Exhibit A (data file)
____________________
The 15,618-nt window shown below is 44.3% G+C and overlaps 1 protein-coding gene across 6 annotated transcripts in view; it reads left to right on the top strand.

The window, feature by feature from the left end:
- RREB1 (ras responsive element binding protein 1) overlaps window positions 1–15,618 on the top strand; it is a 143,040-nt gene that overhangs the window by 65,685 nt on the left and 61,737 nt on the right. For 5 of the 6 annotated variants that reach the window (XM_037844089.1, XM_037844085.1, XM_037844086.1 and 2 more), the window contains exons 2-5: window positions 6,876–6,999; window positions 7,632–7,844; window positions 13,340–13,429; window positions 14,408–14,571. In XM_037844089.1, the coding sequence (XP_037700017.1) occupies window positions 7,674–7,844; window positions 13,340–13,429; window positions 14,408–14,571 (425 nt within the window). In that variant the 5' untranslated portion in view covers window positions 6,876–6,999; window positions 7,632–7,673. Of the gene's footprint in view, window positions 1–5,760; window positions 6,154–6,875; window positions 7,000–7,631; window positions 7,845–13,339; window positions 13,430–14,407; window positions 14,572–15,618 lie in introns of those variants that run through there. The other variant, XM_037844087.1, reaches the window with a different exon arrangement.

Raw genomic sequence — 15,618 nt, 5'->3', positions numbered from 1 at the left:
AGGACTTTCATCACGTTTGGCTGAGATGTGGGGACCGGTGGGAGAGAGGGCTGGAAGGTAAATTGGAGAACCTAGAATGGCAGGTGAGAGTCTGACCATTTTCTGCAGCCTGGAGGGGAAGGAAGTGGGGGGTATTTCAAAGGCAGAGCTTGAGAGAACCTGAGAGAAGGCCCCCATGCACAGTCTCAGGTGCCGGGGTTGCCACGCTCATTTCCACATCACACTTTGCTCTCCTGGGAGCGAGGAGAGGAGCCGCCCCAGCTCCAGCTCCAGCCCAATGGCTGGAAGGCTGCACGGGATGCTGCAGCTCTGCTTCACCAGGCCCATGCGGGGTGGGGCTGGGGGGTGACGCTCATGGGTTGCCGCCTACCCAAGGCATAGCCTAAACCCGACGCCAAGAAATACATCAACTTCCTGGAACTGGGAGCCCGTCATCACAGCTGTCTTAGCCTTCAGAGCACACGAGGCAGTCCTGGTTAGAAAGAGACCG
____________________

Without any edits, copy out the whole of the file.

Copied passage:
The 15,618-nt window shown below is 44.3% G+C and overlaps 1 protein-coding gene across 6 annotated transcripts in view; it reads left to right on the top strand.

The window, feature by feature from the left end:
- RREB1 (ras responsive element binding protein 1) overlaps window positions 1–15,618 on the top strand; it is a 143,040-nt gene that overhangs the window by 65,685 nt on the left and 61,737 nt on the right. For 5 of the 6 annotated variants that reach the window (XM_037844089.1, XM_037844085.1, XM_037844086.1 and 2 more), the window contains exons 2-5: window positions 6,876–6,999; window positions 7,632–7,844; window positions 13,340–13,429; window positions 14,408–14,571. In XM_037844089.1, the coding sequence (XP_037700017.1) occupies window positions 7,674–7,844; window positions 13,340–13,429; window positions 14,408–14,571 (425 nt within the window). In that variant the 5' untranslated portion in view covers window positions 6,876–6,999; window positions 7,632–7,673. Of the gene's footprint in view, window positions 1–5,760; window positions 6,154–6,875; window positions 7,000–7,631; window positions 7,845–13,339; window positions 13,430–14,407; window positions 14,572–15,618 lie in introns of those variants that run through there. The other variant, XM_037844087.1, reaches the window with a different exon arrangement.

Raw genomic sequence — 15,618 nt, 5'->3', positions numbered from 1 at the left:
AGGACTTTCATCACGTTTGGCTGAGATGTGGGGACCGGTGGGAGAGAGGGCTGGAAGGTAAATTGGAGAACCTAGAATGGCAGGTGAGAGTCTGACCATTTTCTGCAGCCTGGAGGGGAAGGAAGTGGGGGGTATTTCAAAGGCAGAGCTTGAGAGAACCTGAGAGAAGGCCCCCATGCACAGTCTCAGGTGCCGGGGTTGCCACGCTCATTTCCACATCACACTTTGCTCTCCTGGGAGCGAGGAGAGGAGCCGCCCCAGCTCCAGCTCCAGCCCAATGGCTGGAAGGCTGCACGGGATGCTGCAGCTCTGCTTCACCAGGCCCATGCGGGGTGGGGCTGGGGGGTGACGCTCATGGGTTGCCGCCTACCCAAGGCATAGCCTAAACCCGACGCCAAGAAATACATCAACTTCCTGGAACTGGGAGCCCGTCATCACAGCTGTCTTAGCCTTCAGAGCACACGAGGCAGTCCTGGTTAGAAAGAGACCG